Fibromyalgia is an arthritis-related, chronic syndrome. A “syndrome” describes a “collection of symptoms”. if you have symptoms and signs that indicate fibromyalgia or you have received a positive diagnosis, there are a few facts you need to know about this condition. Also if you know someone who suffers from the disease you may want to inspire them by showing them people with inspiring stories like Amy Conachan as some people with the sickness lack motivation.
It is Mainly Characterized By Widespread Tenderness And Muscle Pain
Fibromyalgia won’t cause damage or inflammation to the muscles, joints, or any other tissues. This is why it is not one of the joint diseases, but it is still arthritis-related. In the year 1990, the American College of Rheumatology established the criteria that classified fibromyalgia for the purpose of research studies:
Widespread pain affects all 4 of the quadrants of a person’s body. For example, above the person’s waist and each side of their body, or below the waist but also each side of the body. The widespread pain has also persisted for 3 months (or more).
The person experiences pain at 11 of the 18 tender-point sites.
It Could Be A Secondary Or Primary Condition
Fibromyalgia can either occur as the primary syndrome and will be characterized by pain in the muscles or as a secondary syndrome to another rheumatic disease. It is also possible for a person to have fibromyalgia syndrome along with another type of rheumatic disease.
People with ankylosing spondylitis, systemic lupus erythematosus, or rheumatoid arthritis, are at an increased risk when it comes to developing fibromyalgia syndrome. These patients might wonder whether they are experiencing symptoms that are common to both conditions ( for example, overlapping symptoms) or whether they have two different conditions.
Fibromyalgia Often Goes Undiagnosed
This disease is very commonly misunderstood, and the symptoms go unrecognized, which can cause this syndrome to go undiagnosed for many months or even years.
The symptoms relating to fibromyalgia are frequently confused with the symptoms that are commonly linked to other conditions. Fibromyalgia symptoms often overlap or mimic symptoms linked to other types of rheumatic diseases. The National Fibromyalgia Association states that it typically takes around 5 years to obtain a precise diagnosis for this condition.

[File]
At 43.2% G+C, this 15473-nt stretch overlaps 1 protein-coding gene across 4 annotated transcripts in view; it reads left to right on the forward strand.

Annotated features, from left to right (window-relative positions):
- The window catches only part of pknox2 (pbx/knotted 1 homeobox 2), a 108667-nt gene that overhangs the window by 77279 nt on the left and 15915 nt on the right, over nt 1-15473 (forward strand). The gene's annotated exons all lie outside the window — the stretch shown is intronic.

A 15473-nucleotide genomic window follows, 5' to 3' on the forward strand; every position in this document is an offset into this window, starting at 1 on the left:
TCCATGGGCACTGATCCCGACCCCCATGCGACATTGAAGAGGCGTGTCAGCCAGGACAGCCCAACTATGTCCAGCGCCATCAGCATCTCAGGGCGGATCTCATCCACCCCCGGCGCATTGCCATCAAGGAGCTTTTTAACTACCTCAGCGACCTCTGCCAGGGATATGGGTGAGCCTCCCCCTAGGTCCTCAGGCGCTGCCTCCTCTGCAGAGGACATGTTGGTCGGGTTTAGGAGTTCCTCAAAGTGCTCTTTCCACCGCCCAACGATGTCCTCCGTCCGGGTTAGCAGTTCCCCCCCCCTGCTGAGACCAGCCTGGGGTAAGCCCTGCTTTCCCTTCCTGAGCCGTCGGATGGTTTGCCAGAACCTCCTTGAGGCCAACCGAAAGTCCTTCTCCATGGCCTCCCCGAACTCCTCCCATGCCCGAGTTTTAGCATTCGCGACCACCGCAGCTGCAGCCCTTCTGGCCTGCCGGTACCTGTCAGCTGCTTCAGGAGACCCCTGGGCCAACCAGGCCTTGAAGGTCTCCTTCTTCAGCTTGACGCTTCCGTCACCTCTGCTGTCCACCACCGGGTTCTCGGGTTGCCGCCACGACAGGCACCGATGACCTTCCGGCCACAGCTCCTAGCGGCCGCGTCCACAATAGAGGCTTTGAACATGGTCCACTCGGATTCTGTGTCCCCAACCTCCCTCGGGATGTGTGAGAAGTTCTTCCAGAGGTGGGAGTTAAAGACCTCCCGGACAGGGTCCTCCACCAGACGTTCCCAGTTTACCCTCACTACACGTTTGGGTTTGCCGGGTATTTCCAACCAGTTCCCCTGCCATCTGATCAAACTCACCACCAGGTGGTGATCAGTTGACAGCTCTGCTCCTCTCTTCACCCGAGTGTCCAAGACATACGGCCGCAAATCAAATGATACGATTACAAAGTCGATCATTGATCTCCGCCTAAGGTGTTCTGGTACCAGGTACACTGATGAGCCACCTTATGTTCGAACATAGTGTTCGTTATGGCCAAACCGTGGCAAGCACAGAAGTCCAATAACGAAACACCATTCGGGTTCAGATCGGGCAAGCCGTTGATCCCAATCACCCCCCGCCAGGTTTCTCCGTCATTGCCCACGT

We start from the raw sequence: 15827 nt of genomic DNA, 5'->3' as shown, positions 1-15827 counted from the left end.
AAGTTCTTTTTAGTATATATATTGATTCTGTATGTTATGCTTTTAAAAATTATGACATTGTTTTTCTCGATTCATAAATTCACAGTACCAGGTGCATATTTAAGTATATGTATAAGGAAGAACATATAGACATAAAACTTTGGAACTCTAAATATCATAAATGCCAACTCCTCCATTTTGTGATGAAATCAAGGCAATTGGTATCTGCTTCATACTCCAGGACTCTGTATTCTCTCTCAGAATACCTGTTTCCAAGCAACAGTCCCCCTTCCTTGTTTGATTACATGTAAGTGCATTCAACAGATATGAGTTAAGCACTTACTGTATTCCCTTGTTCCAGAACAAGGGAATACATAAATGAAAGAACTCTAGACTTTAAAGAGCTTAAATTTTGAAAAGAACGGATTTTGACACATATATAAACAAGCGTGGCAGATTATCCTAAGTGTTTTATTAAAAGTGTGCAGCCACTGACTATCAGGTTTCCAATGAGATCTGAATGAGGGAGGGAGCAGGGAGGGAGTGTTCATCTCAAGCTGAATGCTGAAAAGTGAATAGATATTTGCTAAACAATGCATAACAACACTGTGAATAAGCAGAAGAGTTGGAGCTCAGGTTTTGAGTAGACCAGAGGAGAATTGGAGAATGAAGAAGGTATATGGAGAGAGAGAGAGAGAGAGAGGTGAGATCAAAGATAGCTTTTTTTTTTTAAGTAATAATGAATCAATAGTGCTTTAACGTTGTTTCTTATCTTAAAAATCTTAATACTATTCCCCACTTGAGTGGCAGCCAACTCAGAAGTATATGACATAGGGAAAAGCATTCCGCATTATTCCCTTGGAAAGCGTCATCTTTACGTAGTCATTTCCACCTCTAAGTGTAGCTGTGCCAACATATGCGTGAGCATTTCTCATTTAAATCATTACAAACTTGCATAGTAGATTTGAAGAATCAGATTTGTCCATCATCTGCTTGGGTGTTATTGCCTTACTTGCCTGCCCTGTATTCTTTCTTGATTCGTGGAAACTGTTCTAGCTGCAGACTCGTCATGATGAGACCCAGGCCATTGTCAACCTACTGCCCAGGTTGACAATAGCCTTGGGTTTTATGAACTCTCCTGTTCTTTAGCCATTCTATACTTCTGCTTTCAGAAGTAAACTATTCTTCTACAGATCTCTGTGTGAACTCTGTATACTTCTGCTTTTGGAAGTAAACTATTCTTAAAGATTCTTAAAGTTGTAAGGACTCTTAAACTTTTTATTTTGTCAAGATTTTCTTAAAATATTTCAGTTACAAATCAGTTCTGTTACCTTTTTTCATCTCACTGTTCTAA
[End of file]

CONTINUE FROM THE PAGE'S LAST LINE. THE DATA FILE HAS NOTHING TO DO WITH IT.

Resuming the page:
90% Of Patients Suffer From A Sleep Disorder Or Severe Fatigue
Sleep problems and severe fatigue are some of the main characteristics of fibromyalgia. Therefore, issues that start developing due to poor sleep which is also known as “non-restorative sleep”, can also be problematic (i.e., memory lapses, lack of energy, and cognitive problems).
Fibromyalgia Also Has Additional Symptoms
Fibromyalgia is a condition linked to other symptoms that may appear distinct in themselves, but are rather included in what is known as fibromyalgia syndrome.
In addition to fatigue, tenderness, and muscular pain, people with fibromyalgia can also experience:
- Irritable bowel or bladder
- Pelvic pain
- Memory problems
- Restless leg syndrome
- Noise sensitivity
- Temporomandibular joint disorder
- Temperature sensitivity
- Panic and anxiety disorders
There Are Also Psychological Aspects To This Syndrome
In a study that involved 307 patients that were evaluated over a period of 11 years (reported at an American College of Rheumatology meeting by Yunus and colleagues), one-third of these patients experienced severe physical and severe psychological problems. Another third experienced moderate physical problems and mild psychological issues. While the remaining third experienced milder physical symptoms by moderate psychological symptoms.
Symptoms Can Be Different For Different People
Since there are so many variables when it comes to fibromyalgia, this syndrome doesn’t display itself in an identical way in every patient.
Since each fibromyalgia patient experiences different symptoms, there might be “subtypes” of this condition that might still be discovered and this would impact treatment choices. Until the exact cause of this condition is determined, the variability of the symptoms will remain a puzzle.
There Are No Definitive Diagnostic Tests
Diagnosing fibromyalgia involves focusing on tender points and symptoms, but there are no definitive diagnostic tests for the condition, such as an X-ray or blood test.
The diagnosis is based solely on symptoms that are found or presented during physical examinations. If the doctor does order other tests, this is usually to exclude other conditions or to study the symptoms further.